Nearly 60% of buyers have done their research online before they reach out to a company for a sales conversation.
This means, by the time a prospect reaches out to you, they are well-informed, possibly know their options reasonably well and are looking to you to piece it all together.
Battlecards provide that single snapshot view of your product’s competitive advantages and can be the secret sauce to up your win rates and are a mandatory sales enablement tool.
Since battlecards come into play at the final stage of conversion, getting them right can make all the difference. Imagine having a salesperson who hits a roadblock with a hot lead, simply for not having clarity on competitor offering and not being able to communicate it well.
Here are 6 tips to keep in mind when creating battlecards, which might actually help you win the battle:
Keep them short
When faced with buyers, the sales team has to be agile in answering questions and think on their feet. Having battlecards which are concise, easy to understand and act as reference points are more likely to find higher usability by sales teams. We don’t want your salesperson struggling to find the appropriate response through a verbose document.
Make them accurate
The last thing any brand wants is to have its sales teams give out inaccurate competitor information to its users. Not only will it build distrust with the customer, but also with the frontline. Keeping the battlecards up-to-date real-time on a consistent basis is what will really change the customer conversations of your reps.
Make them accessible
You don’t want sales folks wondering, “Yes, I remember seeing that, but where can I find it now?” That’s redundant content right there. Battlecards need to find a place in your sales teams daily customer dashboards, like the CRM or their sales enablement platform. Having access to these easily, and readily, say on mobile, would make them real deal closers.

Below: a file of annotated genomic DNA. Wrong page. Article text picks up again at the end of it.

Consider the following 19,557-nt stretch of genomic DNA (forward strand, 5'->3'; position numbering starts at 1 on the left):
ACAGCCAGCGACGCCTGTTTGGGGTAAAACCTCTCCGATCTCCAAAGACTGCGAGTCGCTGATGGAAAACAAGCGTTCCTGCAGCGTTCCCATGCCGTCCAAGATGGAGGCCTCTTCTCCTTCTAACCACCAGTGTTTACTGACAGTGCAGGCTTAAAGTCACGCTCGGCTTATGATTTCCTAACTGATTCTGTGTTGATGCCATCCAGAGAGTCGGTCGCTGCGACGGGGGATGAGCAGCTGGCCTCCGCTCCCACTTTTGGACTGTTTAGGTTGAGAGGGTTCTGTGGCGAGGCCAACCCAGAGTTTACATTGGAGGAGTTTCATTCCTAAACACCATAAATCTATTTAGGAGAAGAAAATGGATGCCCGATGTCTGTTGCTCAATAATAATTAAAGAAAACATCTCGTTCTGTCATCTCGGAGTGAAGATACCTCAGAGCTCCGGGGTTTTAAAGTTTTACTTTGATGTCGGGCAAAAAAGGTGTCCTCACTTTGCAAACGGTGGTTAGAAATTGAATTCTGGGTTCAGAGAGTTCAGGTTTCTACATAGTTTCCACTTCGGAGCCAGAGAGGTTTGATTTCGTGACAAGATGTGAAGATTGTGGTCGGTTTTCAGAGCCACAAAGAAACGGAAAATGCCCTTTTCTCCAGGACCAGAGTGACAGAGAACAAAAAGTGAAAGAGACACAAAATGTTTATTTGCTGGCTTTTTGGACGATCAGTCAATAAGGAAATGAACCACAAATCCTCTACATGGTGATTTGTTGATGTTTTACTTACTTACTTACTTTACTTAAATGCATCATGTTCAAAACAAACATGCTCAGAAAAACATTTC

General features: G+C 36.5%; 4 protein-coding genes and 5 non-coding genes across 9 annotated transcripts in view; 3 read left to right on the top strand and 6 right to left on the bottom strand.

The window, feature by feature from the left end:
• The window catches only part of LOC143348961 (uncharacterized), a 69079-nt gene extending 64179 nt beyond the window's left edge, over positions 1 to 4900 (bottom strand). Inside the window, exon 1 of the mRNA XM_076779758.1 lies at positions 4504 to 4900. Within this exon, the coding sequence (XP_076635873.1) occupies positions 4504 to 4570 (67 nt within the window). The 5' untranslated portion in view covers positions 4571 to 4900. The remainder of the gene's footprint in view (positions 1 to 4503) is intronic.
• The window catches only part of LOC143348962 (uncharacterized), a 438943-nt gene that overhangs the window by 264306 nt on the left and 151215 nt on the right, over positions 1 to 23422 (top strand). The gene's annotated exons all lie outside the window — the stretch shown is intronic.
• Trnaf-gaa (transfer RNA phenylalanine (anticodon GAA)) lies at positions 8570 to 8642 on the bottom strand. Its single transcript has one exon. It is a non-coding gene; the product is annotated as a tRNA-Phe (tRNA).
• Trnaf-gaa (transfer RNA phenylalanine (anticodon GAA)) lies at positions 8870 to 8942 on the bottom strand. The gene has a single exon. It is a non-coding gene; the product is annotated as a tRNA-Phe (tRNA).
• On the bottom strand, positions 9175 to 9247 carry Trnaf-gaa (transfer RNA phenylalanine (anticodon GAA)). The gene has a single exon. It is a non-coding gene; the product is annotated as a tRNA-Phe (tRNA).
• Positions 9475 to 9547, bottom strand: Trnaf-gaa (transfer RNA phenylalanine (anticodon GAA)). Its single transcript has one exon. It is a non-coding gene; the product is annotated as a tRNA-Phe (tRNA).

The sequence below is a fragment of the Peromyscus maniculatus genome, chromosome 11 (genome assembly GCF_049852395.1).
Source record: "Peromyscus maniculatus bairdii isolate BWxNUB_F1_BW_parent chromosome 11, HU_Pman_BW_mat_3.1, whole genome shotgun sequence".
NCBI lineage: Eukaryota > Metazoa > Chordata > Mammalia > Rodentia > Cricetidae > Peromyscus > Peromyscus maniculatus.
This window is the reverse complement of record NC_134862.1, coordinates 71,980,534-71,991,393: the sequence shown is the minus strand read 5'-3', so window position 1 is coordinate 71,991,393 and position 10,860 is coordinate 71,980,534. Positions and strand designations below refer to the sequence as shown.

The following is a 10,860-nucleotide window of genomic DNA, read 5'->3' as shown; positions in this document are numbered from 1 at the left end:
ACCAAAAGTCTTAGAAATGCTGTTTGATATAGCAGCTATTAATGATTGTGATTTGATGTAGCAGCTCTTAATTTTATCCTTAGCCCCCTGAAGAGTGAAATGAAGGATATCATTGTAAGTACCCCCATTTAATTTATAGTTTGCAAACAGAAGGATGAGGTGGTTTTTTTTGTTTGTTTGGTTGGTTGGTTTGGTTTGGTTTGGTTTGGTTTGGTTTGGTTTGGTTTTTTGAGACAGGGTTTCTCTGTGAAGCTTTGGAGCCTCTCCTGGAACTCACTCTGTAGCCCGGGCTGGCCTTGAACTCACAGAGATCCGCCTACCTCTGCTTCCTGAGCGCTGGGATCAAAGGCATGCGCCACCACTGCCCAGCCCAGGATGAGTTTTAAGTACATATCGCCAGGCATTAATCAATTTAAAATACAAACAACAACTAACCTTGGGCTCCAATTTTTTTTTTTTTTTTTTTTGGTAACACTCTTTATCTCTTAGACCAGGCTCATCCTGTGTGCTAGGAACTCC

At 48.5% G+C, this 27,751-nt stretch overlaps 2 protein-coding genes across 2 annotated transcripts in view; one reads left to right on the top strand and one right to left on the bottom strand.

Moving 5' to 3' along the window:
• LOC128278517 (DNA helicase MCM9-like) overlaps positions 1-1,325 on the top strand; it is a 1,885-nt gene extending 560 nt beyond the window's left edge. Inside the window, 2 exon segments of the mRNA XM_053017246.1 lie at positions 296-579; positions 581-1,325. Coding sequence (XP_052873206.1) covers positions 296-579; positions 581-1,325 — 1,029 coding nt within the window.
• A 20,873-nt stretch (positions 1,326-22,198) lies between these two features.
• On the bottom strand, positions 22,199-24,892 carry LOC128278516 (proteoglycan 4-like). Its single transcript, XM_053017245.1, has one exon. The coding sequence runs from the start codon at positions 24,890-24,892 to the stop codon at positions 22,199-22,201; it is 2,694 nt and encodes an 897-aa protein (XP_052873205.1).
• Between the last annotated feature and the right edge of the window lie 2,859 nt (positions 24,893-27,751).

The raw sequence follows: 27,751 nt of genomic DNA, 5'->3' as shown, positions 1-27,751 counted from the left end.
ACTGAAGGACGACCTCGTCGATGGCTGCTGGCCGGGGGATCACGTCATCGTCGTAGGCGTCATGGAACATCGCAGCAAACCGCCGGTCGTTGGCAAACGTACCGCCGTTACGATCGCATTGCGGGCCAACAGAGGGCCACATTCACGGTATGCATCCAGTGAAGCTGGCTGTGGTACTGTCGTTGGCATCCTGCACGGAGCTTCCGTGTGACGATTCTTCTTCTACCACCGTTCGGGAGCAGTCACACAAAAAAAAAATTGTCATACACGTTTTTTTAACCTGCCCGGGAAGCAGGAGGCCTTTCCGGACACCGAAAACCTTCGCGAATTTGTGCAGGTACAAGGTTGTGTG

Make it about you
It’s easy for sales folks to fall in the trap of comparing each and every feature of products offered by competition. What the customer wants to know is why you are better and why you are the right fit for their needs. Using competitor product features is not enough. Battlecards should clearly call out the key strengths and uniqueness of your product and how it will solve the customer’s problem. This is what translates into a sale. Not a comparative checklist.
Positioning is key
Enablement is about bringing perspective for the customer when they are unable to find any. This requires a good sales rep to identify the major pain areas of the customer, and how your products can help solve those. Having battlecards which pitch the right product positioning for different customer segments are sure to find higher usability and conversion. Specific talking points for each customer’s problem area, clear answers to their ‘objection’ statements, and defining who is the best fit for their product would make sales teams work efficiently and sound confident with customers.
Improving every sales enablement tool requires measuring their efficacy consistently. Putting systems in place to measure view rates of these battlecards, and the frequency with which they are being used by sales teams would be imperative. Analysing how these link up to conversion rates would throw further insights on what is working and what needs a re-look. Keeping an effective, well-oiled sales enablement machinery in place is the key to building a robust sales team.